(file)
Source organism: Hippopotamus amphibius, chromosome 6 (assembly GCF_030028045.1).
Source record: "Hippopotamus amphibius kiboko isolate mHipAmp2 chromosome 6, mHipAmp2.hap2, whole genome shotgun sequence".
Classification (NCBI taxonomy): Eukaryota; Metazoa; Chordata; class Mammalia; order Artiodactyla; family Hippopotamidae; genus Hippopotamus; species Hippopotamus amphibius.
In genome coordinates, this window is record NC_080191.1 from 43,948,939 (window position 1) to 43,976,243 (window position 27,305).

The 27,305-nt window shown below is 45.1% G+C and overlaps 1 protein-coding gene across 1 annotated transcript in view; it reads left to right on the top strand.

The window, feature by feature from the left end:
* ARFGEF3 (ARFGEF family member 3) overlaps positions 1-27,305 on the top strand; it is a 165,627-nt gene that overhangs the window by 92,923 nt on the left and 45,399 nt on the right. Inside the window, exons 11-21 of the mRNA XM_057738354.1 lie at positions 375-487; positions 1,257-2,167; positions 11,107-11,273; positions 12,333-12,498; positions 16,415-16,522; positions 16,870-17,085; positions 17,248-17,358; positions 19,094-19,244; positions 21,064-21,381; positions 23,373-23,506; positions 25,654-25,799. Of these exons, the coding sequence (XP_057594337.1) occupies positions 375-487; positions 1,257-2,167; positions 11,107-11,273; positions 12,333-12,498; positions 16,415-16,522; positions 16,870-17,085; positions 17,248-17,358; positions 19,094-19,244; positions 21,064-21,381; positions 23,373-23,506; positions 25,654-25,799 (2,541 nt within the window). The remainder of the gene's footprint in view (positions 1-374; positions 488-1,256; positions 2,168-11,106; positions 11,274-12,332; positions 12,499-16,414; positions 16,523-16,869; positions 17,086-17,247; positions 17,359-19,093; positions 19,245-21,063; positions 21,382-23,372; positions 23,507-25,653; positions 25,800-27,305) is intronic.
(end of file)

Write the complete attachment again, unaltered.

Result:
Source organism: Hippopotamus amphibius, chromosome 6 (assembly GCF_030028045.1).
Source record: "Hippopotamus amphibius kiboko isolate mHipAmp2 chromosome 6, mHipAmp2.hap2, whole genome shotgun sequence".
Classification (NCBI taxonomy): Eukaryota; Metazoa; Chordata; class Mammalia; order Artiodactyla; family Hippopotamidae; genus Hippopotamus; species Hippopotamus amphibius.
In genome coordinates, this window is record NC_080191.1 from 43,948,939 (window position 1) to 43,976,243 (window position 27,305).

The 27,305-nt window shown below is 45.1% G+C and overlaps 1 protein-coding gene across 1 annotated transcript in view; it reads left to right on the top strand.

The window, feature by feature from the left end:
* ARFGEF3 (ARFGEF family member 3) overlaps positions 1-27,305 on the top strand; it is a 165,627-nt gene that overhangs the window by 92,923 nt on the left and 45,399 nt on the right. Inside the window, exons 11-21 of the mRNA XM_057738354.1 lie at positions 375-487; positions 1,257-2,167; positions 11,107-11,273; positions 12,333-12,498; positions 16,415-16,522; positions 16,870-17,085; positions 17,248-17,358; positions 19,094-19,244; positions 21,064-21,381; positions 23,373-23,506; positions 25,654-25,799. Of these exons, the coding sequence (XP_057594337.1) occupies positions 375-487; positions 1,257-2,167; positions 11,107-11,273; positions 12,333-12,498; positions 16,415-16,522; positions 16,870-17,085; positions 17,248-17,358; positions 19,094-19,244; positions 21,064-21,381; positions 23,373-23,506; positions 25,654-25,799 (2,541 nt within the window). The remainder of the gene's footprint in view (positions 1-374; positions 488-1,256; positions 2,168-11,106; positions 11,274-12,332; positions 12,499-16,414; positions 16,523-16,869; positions 17,086-17,247; positions 17,359-19,093; positions 19,245-21,063; positions 21,382-23,372; positions 23,507-25,653; positions 25,800-27,305) is intronic.